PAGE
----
Low-fat Cheese Isn’t Healthier

A recent study sponsored by dairy organizations in Denmark and other countries shows that reduced-fat cheeses may not be any healthier than regular versions. The study was published in the American Journal of Clinical Nutrition.

For the study, researchers divided 139 volunteers into three groups. For 12 weeks, the first group replaced part of their diet with three ounces of different varieties of regular cheese (25 to 32 percent fat) every day. The second group replaced part of their daily diet with three ounces of low-fat cheese (13 to 16 percent fat) and the third group replaced part of their diet with bread and jam.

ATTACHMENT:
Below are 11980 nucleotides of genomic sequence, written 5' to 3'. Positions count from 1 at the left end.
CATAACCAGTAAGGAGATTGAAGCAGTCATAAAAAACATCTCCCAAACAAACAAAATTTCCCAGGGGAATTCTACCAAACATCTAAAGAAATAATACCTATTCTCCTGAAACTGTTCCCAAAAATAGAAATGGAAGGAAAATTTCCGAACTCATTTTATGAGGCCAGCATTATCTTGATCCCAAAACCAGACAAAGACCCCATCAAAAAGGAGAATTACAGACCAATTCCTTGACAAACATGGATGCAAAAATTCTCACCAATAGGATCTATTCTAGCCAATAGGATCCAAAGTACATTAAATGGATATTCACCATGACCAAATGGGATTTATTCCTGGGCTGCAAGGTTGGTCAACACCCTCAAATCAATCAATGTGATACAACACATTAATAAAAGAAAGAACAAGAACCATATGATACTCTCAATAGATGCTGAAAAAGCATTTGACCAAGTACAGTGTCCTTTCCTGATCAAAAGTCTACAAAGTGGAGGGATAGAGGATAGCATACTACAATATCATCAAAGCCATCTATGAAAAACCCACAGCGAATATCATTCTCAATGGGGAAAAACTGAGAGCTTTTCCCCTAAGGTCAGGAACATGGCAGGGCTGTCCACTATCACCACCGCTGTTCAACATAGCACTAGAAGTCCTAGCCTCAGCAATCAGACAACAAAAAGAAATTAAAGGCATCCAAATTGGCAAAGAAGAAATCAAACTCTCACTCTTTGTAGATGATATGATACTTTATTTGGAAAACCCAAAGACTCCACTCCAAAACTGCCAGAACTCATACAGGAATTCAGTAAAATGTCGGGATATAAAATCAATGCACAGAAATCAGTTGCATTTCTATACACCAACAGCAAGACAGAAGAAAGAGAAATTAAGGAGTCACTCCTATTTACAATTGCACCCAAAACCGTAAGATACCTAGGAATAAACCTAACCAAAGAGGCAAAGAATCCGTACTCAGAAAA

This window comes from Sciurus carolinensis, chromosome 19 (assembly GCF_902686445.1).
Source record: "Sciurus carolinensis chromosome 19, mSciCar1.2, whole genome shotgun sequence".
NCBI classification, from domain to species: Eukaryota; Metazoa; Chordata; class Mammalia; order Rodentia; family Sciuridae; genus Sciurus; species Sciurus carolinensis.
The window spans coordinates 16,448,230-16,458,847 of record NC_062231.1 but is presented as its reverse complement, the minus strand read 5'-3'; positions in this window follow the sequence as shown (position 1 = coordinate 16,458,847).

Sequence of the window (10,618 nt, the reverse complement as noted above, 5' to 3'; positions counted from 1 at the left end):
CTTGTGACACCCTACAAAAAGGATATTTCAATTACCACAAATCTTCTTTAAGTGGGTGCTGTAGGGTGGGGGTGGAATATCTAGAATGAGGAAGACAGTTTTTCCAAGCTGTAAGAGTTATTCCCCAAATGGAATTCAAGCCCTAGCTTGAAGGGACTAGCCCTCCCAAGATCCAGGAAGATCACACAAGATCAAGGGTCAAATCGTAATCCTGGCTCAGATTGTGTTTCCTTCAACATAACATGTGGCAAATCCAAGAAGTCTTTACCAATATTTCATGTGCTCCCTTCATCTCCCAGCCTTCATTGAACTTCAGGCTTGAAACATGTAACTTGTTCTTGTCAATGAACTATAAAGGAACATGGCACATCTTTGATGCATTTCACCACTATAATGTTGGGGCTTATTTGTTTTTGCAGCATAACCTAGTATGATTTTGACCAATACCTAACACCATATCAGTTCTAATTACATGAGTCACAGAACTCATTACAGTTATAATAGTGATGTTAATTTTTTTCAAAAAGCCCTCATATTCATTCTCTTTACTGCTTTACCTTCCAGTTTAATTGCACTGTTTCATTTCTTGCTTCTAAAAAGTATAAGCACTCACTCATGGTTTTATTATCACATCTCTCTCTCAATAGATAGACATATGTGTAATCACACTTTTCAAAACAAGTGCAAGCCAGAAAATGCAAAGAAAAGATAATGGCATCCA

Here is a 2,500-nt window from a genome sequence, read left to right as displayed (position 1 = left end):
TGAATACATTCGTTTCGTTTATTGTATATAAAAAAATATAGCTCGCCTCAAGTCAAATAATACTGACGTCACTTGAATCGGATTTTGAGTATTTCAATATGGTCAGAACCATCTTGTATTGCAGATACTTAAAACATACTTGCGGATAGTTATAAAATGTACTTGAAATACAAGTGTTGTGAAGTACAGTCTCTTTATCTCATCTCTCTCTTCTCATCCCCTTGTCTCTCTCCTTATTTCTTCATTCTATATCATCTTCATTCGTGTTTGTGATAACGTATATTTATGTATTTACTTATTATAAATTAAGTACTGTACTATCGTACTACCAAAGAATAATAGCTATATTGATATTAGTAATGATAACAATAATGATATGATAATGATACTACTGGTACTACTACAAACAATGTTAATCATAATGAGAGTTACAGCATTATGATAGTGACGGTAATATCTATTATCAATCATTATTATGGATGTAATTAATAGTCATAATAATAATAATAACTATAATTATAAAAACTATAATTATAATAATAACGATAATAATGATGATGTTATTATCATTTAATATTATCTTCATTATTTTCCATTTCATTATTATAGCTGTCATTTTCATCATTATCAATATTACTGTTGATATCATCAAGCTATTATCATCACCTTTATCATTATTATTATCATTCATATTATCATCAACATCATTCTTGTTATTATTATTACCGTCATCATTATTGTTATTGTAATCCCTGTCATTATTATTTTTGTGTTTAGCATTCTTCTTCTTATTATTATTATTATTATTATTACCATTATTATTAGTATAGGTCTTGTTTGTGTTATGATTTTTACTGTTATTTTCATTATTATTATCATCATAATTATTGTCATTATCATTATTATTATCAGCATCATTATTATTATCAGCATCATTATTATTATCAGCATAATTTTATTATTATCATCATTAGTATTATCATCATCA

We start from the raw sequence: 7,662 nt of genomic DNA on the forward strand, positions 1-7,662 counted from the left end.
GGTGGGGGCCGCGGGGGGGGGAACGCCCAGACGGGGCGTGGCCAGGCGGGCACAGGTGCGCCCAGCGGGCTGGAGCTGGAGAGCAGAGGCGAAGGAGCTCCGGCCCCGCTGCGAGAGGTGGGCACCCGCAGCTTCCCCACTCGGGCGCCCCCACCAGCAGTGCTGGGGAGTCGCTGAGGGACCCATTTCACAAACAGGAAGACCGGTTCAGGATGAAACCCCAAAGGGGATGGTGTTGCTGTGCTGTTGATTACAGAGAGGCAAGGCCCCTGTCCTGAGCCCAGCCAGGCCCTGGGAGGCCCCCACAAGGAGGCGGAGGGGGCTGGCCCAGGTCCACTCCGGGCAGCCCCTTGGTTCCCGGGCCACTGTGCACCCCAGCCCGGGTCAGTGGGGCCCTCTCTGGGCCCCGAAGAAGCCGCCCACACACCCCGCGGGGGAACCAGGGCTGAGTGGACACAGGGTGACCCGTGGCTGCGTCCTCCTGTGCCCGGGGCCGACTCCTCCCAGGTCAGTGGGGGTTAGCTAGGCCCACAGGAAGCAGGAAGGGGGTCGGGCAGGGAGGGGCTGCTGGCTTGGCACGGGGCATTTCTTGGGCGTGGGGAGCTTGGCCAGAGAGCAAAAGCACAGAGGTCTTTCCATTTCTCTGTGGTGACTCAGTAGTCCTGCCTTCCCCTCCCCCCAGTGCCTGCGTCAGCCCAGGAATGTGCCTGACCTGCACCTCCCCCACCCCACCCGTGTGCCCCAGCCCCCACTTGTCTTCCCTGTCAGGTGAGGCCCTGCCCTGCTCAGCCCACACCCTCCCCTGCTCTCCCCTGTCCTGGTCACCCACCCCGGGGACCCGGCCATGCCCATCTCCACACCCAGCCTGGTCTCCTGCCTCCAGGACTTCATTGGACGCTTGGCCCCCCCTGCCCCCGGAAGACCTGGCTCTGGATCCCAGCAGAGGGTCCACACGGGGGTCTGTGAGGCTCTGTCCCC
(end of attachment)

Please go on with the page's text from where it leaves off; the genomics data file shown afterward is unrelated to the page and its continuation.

At the end of the study period, blood tests showed no difference in LDL (“bad”) cholesterol, triglycerides, insulin, fasting glucose, or other blood chemistry markers among the three study groups. The group that ate regular cheese showed a slight increase in HDL (“good”) cholesterol. None of the groups experienced significant weight loss or gain.

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Sourced from: The New York Times, When Choosing Cheese, Low-Fat May Not Matter